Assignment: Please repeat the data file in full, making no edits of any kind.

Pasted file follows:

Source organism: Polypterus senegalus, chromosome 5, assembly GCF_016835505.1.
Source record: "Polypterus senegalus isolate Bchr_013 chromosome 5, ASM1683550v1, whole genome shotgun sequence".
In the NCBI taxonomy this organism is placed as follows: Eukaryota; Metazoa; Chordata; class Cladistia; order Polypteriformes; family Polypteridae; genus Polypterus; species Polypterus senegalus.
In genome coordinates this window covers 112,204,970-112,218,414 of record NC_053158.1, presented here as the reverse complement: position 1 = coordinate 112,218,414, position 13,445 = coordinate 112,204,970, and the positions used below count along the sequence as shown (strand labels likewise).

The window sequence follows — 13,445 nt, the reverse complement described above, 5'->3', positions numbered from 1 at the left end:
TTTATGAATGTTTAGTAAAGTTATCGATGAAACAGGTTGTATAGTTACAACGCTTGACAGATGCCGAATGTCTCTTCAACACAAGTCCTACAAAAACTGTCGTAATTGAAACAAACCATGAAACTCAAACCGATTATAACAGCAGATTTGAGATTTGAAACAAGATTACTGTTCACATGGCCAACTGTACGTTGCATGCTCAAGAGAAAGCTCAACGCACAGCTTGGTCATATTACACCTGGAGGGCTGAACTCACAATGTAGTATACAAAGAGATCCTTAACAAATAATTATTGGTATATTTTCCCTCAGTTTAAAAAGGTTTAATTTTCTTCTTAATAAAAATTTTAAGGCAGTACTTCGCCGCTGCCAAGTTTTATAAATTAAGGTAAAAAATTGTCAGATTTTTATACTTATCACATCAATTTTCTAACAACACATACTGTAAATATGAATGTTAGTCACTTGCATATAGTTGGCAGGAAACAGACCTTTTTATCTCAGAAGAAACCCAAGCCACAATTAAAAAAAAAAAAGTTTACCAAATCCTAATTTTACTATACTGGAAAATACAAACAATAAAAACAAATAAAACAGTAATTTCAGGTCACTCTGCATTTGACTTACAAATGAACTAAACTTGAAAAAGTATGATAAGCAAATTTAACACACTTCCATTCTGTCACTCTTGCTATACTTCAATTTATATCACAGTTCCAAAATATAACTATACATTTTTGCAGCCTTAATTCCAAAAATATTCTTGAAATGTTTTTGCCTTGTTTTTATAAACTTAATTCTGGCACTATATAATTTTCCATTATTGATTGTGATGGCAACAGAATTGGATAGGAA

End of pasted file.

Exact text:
Source organism: Polypterus senegalus, chromosome 5, assembly GCF_016835505.1.
Source record: "Polypterus senegalus isolate Bchr_013 chromosome 5, ASM1683550v1, whole genome shotgun sequence".
In the NCBI taxonomy this organism is placed as follows: Eukaryota; Metazoa; Chordata; class Cladistia; order Polypteriformes; family Polypteridae; genus Polypterus; species Polypterus senegalus.
In genome coordinates this window covers 112,204,970-112,218,414 of record NC_053158.1, presented here as the reverse complement: position 1 = coordinate 112,218,414, position 13,445 = coordinate 112,204,970, and the positions used below count along the sequence as shown (strand labels likewise).

The window sequence follows — 13,445 nt, the reverse complement described above, 5'->3', positions numbered from 1 at the left end:
TTTATGAATGTTTAGTAAAGTTATCGATGAAACAGGTTGTATAGTTACAACGCTTGACAGATGCCGAATGTCTCTTCAACACAAGTCCTACAAAAACTGTCGTAATTGAAACAAACCATGAAACTCAAACCGATTATAACAGCAGATTTGAGATTTGAAACAAGATTACTGTTCACATGGCCAACTGTACGTTGCATGCTCAAGAGAAAGCTCAACGCACAGCTTGGTCATATTACACCTGGAGGGCTGAACTCACAATGTAGTATACAAAGAGATCCTTAACAAATAATTATTGGTATATTTTCCCTCAGTTTAAAAAGGTTTAATTTTCTTCTTAATAAAAATTTTAAGGCAGTACTTCGCCGCTGCCAAGTTTTATAAATTAAGGTAAAAAATTGTCAGATTTTTATACTTATCACATCAATTTTCTAACAACACATACTGTAAATATGAATGTTAGTCACTTGCATATAGTTGGCAGGAAACAGACCTTTTTATCTCAGAAGAAACCCAAGCCACAATTAAAAAAAAAAAAGTTTACCAAATCCTAATTTTACTATACTGGAAAATACAAACAATAAAAACAAATAAAACAGTAATTTCAGGTCACTCTGCATTTGACTTACAAATGAACTAAACTTGAAAAAGTATGATAAGCAAATTTAACACACTTCCATTCTGTCACTCTTGCTATACTTCAATTTATATCACAGTTCCAAAATATAACTATACATTTTTGCAGCCTTAATTCCAAAAATATTCTTGAAATGTTTTTGCCTTGTTTTTATAAACTTAATTCTGGCACTATATAATTTTCCATTATTGATTGTGATGGCAACAGAATTGGATAGGAA